Meet the Terpenes: beta-caryophyllene

Aside from sturdy fibers good for paper or clothing, what do cotton and cannabis have in common? The spicy, earthy terpene beta-caryophyllene, of course. Photo Credit: Sea of Cotton via photopin (license)

Meet the Terpenes: beta-caryophyllene

What gives the strain Girl Scout Cookies its sweet, earthy, spicy taste? A terpene called beta-caryophyllene (also spelled with a Greek letter, “β-caryophyllene.”) Because of its amazing flavor, we often use this terpene in cooking. Black pepper, cloves, hops and cotton (I tend not to cook with this one) have the highest concentrations.

Other herbs and spices contain beta-caryophyllene, just in lesser amounts. This terpene is not only used to enhance our meals but also to enrich the flavor of tobacco. Personally, I prefer to limit this spice to my food and my cannabis. Strains such as White Widow, OG Kush, Bubba Kush, and Chemdawg are at the top of my beta-caryophyllene list.

Beta-caryophyllene has a very unique trait. It is the only known phytocannabinoid outside of the cannabis genus. What does this mean in English and why is it important? It means that it’s a terpene that acts like a cannabinoid. A phytocannabinoid is a chemical produced by a plant that inserts itself to one or both of the brain’s cannabinoid receptors, CB1 and CB2.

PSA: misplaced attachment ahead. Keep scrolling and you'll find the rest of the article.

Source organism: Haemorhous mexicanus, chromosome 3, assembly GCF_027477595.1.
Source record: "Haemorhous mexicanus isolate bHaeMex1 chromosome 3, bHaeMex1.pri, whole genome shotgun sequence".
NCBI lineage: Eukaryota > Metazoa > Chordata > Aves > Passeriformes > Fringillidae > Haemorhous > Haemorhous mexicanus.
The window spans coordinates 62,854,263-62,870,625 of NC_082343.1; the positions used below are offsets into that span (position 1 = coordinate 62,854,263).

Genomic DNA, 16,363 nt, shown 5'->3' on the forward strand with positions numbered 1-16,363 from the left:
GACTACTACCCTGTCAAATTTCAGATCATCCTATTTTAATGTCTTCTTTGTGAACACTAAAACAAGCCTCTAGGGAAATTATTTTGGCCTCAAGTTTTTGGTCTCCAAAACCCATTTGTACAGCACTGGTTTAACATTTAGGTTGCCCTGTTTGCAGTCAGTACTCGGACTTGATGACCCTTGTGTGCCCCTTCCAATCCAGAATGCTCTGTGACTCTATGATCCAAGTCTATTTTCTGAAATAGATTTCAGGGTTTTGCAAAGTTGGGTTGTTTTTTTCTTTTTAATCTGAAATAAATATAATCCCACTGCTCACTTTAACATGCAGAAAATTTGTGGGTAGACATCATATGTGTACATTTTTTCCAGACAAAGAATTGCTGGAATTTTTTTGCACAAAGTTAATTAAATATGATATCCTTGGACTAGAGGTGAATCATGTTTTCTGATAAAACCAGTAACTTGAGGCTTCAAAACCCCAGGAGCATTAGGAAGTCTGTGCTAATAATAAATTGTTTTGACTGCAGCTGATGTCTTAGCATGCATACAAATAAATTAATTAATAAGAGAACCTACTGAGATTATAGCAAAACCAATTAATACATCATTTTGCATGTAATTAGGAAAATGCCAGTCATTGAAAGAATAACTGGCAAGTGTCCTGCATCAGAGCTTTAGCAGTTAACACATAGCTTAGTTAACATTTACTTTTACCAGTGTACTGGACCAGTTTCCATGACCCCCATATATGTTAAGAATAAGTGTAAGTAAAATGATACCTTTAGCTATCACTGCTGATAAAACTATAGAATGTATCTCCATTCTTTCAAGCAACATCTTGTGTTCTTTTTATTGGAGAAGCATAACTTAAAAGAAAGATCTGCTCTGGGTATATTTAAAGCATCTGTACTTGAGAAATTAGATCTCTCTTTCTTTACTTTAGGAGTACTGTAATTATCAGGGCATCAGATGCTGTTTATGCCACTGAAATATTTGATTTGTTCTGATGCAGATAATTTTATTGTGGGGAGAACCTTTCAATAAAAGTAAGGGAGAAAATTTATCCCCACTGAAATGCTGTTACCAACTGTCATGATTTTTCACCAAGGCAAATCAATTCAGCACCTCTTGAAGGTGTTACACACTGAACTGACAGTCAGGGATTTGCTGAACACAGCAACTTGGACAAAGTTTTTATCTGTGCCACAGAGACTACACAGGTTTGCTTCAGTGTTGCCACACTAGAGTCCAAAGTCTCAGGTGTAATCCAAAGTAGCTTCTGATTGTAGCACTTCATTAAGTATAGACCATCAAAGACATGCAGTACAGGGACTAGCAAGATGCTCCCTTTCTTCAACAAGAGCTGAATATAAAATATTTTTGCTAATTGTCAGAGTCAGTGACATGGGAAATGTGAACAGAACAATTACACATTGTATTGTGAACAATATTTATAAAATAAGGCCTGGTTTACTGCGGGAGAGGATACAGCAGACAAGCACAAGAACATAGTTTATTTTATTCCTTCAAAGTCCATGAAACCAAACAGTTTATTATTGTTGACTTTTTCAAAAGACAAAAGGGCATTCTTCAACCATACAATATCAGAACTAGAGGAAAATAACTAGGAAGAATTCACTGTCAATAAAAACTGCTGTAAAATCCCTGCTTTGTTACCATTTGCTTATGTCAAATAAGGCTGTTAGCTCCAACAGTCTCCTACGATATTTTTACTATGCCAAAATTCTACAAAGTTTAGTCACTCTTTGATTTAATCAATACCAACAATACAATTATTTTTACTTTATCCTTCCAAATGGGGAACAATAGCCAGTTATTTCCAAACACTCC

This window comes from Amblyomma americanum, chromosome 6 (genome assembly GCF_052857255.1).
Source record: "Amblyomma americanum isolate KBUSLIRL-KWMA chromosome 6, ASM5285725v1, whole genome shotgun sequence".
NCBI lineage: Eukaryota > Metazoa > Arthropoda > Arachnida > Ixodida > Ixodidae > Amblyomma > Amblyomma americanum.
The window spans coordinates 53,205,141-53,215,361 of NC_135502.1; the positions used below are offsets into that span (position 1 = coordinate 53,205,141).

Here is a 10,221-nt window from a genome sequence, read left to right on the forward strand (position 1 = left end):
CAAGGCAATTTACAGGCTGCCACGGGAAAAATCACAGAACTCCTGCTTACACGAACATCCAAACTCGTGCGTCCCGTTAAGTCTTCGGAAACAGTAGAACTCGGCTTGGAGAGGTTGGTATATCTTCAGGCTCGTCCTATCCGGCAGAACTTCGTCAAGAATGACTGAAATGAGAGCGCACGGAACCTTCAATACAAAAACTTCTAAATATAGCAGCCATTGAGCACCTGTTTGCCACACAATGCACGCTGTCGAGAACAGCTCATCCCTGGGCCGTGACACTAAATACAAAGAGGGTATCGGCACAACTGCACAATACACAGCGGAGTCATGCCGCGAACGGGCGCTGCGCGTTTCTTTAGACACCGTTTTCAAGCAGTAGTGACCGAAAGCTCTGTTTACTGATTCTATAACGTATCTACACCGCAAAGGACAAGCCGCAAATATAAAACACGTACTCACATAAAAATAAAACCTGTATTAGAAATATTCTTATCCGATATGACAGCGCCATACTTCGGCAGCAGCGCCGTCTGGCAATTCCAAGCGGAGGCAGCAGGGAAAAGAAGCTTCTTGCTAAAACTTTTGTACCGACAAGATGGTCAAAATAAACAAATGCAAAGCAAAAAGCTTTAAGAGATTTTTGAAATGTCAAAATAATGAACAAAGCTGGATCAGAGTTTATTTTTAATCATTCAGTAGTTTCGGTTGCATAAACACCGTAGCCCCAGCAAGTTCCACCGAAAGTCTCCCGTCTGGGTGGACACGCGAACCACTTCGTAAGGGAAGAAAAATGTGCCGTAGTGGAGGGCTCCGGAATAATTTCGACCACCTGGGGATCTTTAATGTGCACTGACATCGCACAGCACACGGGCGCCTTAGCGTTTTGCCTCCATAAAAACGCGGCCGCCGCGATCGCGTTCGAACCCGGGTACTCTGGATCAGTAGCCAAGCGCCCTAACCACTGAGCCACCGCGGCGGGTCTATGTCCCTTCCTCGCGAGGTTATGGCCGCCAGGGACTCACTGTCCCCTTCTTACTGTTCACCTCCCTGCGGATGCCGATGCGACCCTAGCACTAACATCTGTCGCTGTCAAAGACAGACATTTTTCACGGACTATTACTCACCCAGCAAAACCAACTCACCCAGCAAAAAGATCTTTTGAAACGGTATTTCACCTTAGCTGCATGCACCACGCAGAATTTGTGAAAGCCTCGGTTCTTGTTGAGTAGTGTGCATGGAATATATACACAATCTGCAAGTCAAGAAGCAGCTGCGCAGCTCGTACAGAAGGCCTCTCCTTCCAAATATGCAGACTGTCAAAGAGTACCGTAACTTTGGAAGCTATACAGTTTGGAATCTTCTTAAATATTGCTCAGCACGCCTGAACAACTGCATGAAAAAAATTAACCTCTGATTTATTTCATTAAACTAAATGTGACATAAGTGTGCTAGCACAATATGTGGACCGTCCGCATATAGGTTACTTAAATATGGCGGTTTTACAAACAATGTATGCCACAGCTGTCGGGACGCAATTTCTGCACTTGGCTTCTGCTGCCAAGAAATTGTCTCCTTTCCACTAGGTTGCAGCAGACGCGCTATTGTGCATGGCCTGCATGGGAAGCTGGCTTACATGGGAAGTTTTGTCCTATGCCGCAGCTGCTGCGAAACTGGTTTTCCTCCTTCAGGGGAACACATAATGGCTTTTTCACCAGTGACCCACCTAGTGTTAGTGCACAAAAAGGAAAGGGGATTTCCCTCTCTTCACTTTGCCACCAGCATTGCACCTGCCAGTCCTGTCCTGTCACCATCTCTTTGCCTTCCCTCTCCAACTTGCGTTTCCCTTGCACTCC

These receptors function as a lock and a cannabinoid acts as a key. When the CB2 receptor is activated, it produces proteins that reduce inflammation and pain. Thus, a synergistic relationship between THC, the primary cannabinoid, and beta-caryophyllene provides relief of pain and inflammation similar to very strong non-steroidal anti-inflammatory drugs (NSAIDs).

This terpene is also the main ingredient in the clove oil, often used to treat toothaches. As an antimicrobial, beta-caryophyllene kills both bacteria and fungus. Additional benefits include treatment for addiction, malaria, and muscle spasms. We may even see it used in the future as a treatment for contact dermatitis, good news for anyone who gets rashes from things like nickel jewelry.

It’s surprising how much work this single terpene can accomplish. Can you imagine how many more benefits will come from the “entourage effect” and interactions with other terpenes? Let’s keep pushing to learn more about what cannabis contains. What would you like to learn more about?